28 janvier 2020

LES DATA AU SERVICE DES TERRITOIRES

Orientation Pays de la LoireEt si on utilisait la puissance des data pour mieux comprendre et agir sur les territoires ? Tel est l’objectif des REPERES Territoriaux qui vous offre une vision partagée et claire de ce qui se passe, s'est passé et va se passer sur votre territoire.
Avec trois types de services, vous pourrez ainsi dresser le portrait-robot de votre territoire, le comparer avec d’autres territoires et disposer d’une boîte à outils pour agir que ce soit en rapprochant entreprises et talents, en identifiant passerelles et compétences ou en créant des listes d’entreprises ou de formations à façon. Plus...

Posté par pcassuto à 13:17 - - Permalien [#]


Le nouveau scanR 2020 est lancé

ESR enseignementsup-recherche gouv frscanR est un outil d'exploration du système français de recherche et d'innovation qui favorise la transparence et l'appropriation par tous des dernières avancées scientifiques. Mise en ligne en janvier, la version 2020 de scanR propose un vaste ensemble d'informations sur les structures de recherche, les financements, les auteurs et les productions scientifiques... Parmi les nouveautés : une extension massive en termes de données, une version en anglais, une intégration de la dimension internationale ou un design renouvelé. Plus...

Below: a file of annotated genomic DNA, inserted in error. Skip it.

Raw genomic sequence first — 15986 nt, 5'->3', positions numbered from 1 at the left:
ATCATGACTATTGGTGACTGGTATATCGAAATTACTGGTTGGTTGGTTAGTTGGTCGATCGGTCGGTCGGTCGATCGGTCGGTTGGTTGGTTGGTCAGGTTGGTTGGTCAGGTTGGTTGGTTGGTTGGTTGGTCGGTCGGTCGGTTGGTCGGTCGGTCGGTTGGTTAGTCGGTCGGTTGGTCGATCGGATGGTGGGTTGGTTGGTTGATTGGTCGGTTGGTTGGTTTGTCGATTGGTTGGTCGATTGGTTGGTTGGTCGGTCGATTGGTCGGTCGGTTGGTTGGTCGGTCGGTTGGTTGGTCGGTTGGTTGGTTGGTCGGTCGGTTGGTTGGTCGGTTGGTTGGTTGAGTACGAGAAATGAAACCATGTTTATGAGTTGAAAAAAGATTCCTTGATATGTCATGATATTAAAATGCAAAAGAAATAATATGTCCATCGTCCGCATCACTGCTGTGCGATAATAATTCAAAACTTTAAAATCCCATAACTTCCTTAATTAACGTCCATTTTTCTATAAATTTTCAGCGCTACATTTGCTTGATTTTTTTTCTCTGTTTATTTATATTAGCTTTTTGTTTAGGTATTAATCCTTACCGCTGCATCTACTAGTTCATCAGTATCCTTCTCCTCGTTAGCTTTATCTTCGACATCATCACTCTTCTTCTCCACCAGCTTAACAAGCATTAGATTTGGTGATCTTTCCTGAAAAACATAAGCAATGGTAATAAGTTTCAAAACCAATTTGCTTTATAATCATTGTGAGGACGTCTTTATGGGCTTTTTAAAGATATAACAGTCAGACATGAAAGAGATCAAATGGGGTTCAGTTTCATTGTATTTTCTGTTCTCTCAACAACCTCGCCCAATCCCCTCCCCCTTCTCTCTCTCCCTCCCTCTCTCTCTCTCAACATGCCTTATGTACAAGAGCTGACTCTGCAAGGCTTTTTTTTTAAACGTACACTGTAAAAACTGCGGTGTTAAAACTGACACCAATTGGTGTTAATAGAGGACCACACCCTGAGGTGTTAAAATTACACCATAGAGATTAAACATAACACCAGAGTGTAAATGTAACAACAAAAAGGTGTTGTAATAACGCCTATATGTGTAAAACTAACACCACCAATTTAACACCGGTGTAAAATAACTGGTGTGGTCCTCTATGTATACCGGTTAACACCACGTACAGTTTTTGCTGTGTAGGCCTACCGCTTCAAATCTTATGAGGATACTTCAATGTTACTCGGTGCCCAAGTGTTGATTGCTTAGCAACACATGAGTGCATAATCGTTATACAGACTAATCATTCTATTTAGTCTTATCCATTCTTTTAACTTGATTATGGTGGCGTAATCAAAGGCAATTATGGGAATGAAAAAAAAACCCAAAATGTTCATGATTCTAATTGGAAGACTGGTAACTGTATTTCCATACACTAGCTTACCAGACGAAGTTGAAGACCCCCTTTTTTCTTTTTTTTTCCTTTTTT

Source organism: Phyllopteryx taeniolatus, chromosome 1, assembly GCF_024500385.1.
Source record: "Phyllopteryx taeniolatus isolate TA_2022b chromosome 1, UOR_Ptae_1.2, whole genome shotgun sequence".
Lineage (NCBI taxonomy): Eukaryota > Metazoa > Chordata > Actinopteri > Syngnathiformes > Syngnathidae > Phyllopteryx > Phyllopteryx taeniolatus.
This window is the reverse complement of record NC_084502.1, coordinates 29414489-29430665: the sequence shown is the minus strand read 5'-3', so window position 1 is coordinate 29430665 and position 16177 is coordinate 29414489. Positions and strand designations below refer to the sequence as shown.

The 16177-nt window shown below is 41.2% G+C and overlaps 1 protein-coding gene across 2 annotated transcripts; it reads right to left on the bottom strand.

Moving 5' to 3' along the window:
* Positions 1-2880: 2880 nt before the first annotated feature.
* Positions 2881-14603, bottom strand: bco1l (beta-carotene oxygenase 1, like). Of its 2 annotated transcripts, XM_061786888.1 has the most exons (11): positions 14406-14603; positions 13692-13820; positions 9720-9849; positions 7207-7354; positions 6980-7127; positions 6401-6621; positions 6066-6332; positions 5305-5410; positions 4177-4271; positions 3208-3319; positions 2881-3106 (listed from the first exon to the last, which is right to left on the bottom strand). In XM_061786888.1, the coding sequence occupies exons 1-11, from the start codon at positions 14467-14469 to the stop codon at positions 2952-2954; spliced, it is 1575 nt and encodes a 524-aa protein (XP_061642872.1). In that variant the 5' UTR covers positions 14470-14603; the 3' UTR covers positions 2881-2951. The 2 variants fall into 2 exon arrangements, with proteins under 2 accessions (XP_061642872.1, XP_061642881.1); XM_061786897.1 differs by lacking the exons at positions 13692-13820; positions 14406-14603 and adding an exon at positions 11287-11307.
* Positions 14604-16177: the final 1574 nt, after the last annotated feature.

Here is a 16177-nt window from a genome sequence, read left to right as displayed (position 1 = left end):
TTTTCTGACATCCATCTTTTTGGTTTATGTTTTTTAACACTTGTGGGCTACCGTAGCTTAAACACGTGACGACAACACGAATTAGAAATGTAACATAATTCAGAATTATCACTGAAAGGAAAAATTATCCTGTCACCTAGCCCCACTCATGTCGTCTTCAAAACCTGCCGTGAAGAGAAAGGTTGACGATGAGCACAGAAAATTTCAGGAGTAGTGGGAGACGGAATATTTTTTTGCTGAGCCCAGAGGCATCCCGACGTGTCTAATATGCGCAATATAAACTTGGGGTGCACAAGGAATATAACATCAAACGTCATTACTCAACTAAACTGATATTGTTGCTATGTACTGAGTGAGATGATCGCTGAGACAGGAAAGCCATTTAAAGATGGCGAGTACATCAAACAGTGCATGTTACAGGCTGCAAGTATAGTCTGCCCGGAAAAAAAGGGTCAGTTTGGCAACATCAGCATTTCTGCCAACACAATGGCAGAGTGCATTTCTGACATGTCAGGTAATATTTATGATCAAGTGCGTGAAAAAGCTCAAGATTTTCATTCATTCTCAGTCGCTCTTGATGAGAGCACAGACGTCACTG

Posté par pcassuto à 12:00 - - Permalien [#]

I'm Majoring in Facebook, How About You?

By Stephen Downes - Stephen's Web. I'm Majoring in Facebook, How About You?
There have been discussions about whether it matters whether you go to a high-profile college. I don't think it does. But the issue is highlighted in this CNN story on a class being offered at Stanford. The University Business eNewsletter (linking to this bit) questions whether the program is worth the $2500. This question is particularly relevant in light of posts like this one from Tony Hirst describing how to make Facebook applications, or of programs like Dapper, which do it for you. In fact, I had half an hour before my meeting this morning and I created an OLDaily facebook app that you can actually use inside your own Facebook account. $2500 tuition? Or a few blog posts. More...